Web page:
Researcher Committed to Safeguarding Women’s Economic Empowerment

Prof. Muthuri handing over a fruit tree seedling to a farmer in Rwanda, the then Australian High Commissioner H E John Feakes (centre) looking on.

The poverty rise brought about by Covid-19 pandemic is steadily widening the gender- poverty gap with more women being pushed towards desolation than men.

To curb this, Prof. Catherine Muthuri, a JKUAT PhD alumni in Plant Ecophysiology, has committed her work to securing women’s economic stability to cushion them against Covid-19 scourge.

Through her work as the current Regional Coordinator for the Eastern and Southern Africa Region for World Agroforestry –​ ICRAF, and Project Manager for the trees for food security project funded by ACIAR, Prof. Muthuri is using agro-forestry as a platform to address gender inequalities, and empowering women and youth groups in ways that contribute to sustainable agriculture.

According to her, the project implementation approaches are participatory, context specific and gender-responsive as they endeavor to ensure that women and girls benefit. For instance, in Mount Elgon, Uganda, the project conducted a training on climate-smart agroforestry, reaching 364 women and 252 youth.

“This training empowered the participants with skills on growing suitable trees for soil fertility improvement, environmental-friendly options to manage pests and diseases on-farm and appropriate tree-crop management practices hence contributing to improved food and income security during and beyond the pandemic,” said Prof. Muthuri.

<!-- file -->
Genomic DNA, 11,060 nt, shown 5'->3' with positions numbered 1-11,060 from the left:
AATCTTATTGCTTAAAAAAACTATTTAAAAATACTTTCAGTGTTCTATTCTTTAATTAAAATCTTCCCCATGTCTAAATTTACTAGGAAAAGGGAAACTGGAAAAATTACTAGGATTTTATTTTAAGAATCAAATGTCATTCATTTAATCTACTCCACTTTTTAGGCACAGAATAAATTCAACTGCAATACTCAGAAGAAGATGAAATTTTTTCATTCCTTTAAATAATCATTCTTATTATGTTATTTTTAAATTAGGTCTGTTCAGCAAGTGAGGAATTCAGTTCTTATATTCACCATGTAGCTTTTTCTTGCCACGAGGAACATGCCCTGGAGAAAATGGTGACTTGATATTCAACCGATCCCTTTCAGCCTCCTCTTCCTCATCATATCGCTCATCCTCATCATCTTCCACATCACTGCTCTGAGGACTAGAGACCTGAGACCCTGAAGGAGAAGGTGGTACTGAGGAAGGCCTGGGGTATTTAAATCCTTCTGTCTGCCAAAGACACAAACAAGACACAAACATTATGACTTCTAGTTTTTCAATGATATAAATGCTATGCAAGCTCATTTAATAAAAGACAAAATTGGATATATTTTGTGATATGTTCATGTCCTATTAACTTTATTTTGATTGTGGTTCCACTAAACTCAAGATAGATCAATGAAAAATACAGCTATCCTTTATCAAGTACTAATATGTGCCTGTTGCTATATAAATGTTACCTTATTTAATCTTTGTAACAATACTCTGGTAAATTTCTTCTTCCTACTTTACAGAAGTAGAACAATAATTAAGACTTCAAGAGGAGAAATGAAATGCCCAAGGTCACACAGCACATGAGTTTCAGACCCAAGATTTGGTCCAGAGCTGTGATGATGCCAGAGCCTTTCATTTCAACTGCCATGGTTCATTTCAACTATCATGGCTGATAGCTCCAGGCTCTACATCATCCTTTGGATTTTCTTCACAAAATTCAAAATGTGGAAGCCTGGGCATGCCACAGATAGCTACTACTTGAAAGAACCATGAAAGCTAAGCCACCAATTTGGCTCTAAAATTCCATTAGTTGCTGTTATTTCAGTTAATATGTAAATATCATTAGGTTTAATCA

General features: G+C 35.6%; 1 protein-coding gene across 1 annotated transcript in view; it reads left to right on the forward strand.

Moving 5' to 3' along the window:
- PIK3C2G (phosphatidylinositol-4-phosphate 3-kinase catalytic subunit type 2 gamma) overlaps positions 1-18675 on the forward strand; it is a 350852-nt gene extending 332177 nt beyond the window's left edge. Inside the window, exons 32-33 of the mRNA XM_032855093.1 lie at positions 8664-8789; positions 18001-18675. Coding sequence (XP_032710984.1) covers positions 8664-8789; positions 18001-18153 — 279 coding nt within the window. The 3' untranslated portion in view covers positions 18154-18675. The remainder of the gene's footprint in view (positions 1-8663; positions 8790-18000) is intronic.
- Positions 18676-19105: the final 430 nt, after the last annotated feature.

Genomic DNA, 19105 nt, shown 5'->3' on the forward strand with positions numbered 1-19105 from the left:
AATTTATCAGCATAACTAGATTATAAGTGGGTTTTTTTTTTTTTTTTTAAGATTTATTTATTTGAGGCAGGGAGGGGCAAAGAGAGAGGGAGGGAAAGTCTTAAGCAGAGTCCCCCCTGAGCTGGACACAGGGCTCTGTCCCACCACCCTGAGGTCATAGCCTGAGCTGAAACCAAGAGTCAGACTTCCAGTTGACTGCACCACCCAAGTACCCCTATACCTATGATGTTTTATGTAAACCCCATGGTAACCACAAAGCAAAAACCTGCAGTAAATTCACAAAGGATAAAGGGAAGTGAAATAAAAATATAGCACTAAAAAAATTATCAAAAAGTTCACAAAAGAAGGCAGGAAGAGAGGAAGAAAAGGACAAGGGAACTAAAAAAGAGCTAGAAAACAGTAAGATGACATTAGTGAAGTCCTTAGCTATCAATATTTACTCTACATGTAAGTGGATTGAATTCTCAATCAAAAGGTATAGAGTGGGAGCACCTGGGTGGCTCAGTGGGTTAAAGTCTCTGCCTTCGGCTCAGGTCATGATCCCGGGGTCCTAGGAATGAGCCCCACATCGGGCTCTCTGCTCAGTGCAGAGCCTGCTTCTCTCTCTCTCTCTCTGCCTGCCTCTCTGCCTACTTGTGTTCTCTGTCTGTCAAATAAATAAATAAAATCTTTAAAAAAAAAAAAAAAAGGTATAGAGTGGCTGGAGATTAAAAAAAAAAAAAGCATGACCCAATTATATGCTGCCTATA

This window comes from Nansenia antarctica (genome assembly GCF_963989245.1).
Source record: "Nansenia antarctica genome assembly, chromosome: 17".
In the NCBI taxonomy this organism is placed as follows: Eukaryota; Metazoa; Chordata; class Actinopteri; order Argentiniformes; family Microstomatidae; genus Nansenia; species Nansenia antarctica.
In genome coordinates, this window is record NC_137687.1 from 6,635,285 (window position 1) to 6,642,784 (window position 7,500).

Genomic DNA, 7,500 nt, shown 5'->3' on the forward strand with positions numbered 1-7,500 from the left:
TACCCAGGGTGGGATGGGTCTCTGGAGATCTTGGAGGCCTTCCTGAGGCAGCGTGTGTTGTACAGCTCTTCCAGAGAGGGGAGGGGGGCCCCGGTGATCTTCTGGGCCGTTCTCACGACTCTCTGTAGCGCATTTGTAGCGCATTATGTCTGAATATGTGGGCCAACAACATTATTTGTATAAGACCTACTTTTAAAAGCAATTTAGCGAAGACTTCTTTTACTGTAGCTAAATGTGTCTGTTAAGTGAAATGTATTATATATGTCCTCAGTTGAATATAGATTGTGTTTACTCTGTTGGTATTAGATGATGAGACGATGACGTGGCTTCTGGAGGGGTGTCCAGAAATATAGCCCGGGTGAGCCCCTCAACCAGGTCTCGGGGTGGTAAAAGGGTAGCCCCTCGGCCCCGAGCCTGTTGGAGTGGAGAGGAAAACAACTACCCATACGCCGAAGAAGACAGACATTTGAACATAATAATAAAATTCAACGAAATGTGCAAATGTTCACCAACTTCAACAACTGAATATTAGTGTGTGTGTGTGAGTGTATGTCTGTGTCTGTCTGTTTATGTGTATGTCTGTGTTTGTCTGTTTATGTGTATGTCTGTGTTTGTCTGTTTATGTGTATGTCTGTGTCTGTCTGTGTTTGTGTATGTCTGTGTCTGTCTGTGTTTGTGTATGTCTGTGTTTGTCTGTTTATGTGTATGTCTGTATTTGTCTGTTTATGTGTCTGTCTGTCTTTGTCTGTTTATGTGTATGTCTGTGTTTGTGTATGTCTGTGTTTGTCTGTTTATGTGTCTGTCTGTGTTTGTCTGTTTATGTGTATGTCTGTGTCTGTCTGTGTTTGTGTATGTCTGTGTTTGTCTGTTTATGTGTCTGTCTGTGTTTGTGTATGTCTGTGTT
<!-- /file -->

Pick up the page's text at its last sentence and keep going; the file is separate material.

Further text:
In order to further shield women from bearing the economic and social stress of COVID-19, Prof. Muthuri has taken steps to ensure that young female scientists actively receive mentorship in professional skills like writing scientific publications and other life skills from her organization.

She noted that “this is a crucial way of strengthening professional skills and succession planning in terms of project management and career growth”.

While rallying for more organizations to join the pursuit of gender equality, Prof. Muthuri attributed her success to concerted efforts from stakeholders such as the government, research institutes and universities who she said, have continuously supported her quest.

She noted that in most East African countries, agroforestry is spearheaded by women and youth because they comprise most of the labour force on the farm.

She pledged to continue fostering projects that promote deliberate efforts to ensure capacity development activities that encompass women and youth.

Prof. Muthuri is a former Chairperson of the Department of Botany.

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